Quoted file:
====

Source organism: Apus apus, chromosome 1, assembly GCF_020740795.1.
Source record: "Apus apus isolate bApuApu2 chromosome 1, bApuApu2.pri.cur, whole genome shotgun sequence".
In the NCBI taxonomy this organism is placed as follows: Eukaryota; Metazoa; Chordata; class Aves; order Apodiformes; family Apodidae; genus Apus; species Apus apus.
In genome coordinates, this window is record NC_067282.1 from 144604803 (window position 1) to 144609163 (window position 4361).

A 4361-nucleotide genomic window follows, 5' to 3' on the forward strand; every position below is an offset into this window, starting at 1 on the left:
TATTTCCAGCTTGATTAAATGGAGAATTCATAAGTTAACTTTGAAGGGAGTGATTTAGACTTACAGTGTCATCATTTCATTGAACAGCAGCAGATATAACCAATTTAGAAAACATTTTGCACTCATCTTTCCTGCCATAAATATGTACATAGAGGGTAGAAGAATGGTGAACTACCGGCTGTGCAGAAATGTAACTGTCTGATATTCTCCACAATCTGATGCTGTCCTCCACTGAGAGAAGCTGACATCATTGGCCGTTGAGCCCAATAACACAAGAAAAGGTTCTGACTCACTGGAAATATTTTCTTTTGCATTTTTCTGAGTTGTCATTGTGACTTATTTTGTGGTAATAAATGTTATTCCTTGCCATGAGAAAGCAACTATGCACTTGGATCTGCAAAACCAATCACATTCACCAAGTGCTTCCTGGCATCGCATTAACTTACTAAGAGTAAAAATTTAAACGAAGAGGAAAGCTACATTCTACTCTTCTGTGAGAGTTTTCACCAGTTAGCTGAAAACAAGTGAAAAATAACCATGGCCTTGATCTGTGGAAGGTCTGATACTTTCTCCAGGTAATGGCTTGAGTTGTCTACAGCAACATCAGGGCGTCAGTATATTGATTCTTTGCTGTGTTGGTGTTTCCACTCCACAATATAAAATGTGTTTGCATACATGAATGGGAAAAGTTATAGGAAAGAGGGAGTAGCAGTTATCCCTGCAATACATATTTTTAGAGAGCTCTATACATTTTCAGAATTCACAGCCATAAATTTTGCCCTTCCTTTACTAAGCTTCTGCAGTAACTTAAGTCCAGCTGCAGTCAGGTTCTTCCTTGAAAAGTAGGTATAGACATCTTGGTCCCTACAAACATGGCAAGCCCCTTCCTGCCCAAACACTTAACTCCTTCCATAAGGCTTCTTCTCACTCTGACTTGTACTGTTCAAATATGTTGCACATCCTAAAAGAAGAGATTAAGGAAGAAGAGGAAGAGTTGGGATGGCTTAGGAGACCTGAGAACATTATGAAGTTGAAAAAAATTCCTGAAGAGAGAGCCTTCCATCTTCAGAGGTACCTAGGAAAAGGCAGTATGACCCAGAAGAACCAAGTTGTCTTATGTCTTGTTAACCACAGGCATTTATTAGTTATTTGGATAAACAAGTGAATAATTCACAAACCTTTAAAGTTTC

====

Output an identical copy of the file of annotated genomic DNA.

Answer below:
Source organism: Apus apus, chromosome 1, assembly GCF_020740795.1.
Source record: "Apus apus isolate bApuApu2 chromosome 1, bApuApu2.pri.cur, whole genome shotgun sequence".
In the NCBI taxonomy this organism is placed as follows: Eukaryota; Metazoa; Chordata; class Aves; order Apodiformes; family Apodidae; genus Apus; species Apus apus.
In genome coordinates, this window is record NC_067282.1 from 144604803 (window position 1) to 144609163 (window position 4361).

A 4361-nucleotide genomic window follows, 5' to 3' on the forward strand; every position below is an offset into this window, starting at 1 on the left:
TATTTCCAGCTTGATTAAATGGAGAATTCATAAGTTAACTTTGAAGGGAGTGATTTAGACTTACAGTGTCATCATTTCATTGAACAGCAGCAGATATAACCAATTTAGAAAACATTTTGCACTCATCTTTCCTGCCATAAATATGTACATAGAGGGTAGAAGAATGGTGAACTACCGGCTGTGCAGAAATGTAACTGTCTGATATTCTCCACAATCTGATGCTGTCCTCCACTGAGAGAAGCTGACATCATTGGCCGTTGAGCCCAATAACACAAGAAAAGGTTCTGACTCACTGGAAATATTTTCTTTTGCATTTTTCTGAGTTGTCATTGTGACTTATTTTGTGGTAATAAATGTTATTCCTTGCCATGAGAAAGCAACTATGCACTTGGATCTGCAAAACCAATCACATTCACCAAGTGCTTCCTGGCATCGCATTAACTTACTAAGAGTAAAAATTTAAACGAAGAGGAAAGCTACATTCTACTCTTCTGTGAGAGTTTTCACCAGTTAGCTGAAAACAAGTGAAAAATAACCATGGCCTTGATCTGTGGAAGGTCTGATACTTTCTCCAGGTAATGGCTTGAGTTGTCTACAGCAACATCAGGGCGTCAGTATATTGATTCTTTGCTGTGTTGGTGTTTCCACTCCACAATATAAAATGTGTTTGCATACATGAATGGGAAAAGTTATAGGAAAGAGGGAGTAGCAGTTATCCCTGCAATACATATTTTTAGAGAGCTCTATACATTTTCAGAATTCACAGCCATAAATTTTGCCCTTCCTTTACTAAGCTTCTGCAGTAACTTAAGTCCAGCTGCAGTCAGGTTCTTCCTTGAAAAGTAGGTATAGACATCTTGGTCCCTACAAACATGGCAAGCCCCTTCCTGCCCAAACACTTAACTCCTTCCATAAGGCTTCTTCTCACTCTGACTTGTACTGTTCAAATATGTTGCACATCCTAAAAGAAGAGATTAAGGAAGAAGAGGAAGAGTTGGGATGGCTTAGGAGACCTGAGAACATTATGAAGTTGAAAAAAATTCCTGAAGAGAGAGCCTTCCATCTTCAGAGGTACCTAGGAAAAGGCAGTATGACCCAGAAGAACCAAGTTGTCTTATGTCTTGTTAACCACAGGCATTTATTAGTTATTTGGATAAACAAGTGAATAATTCACAAACCTTTAAAGTTTC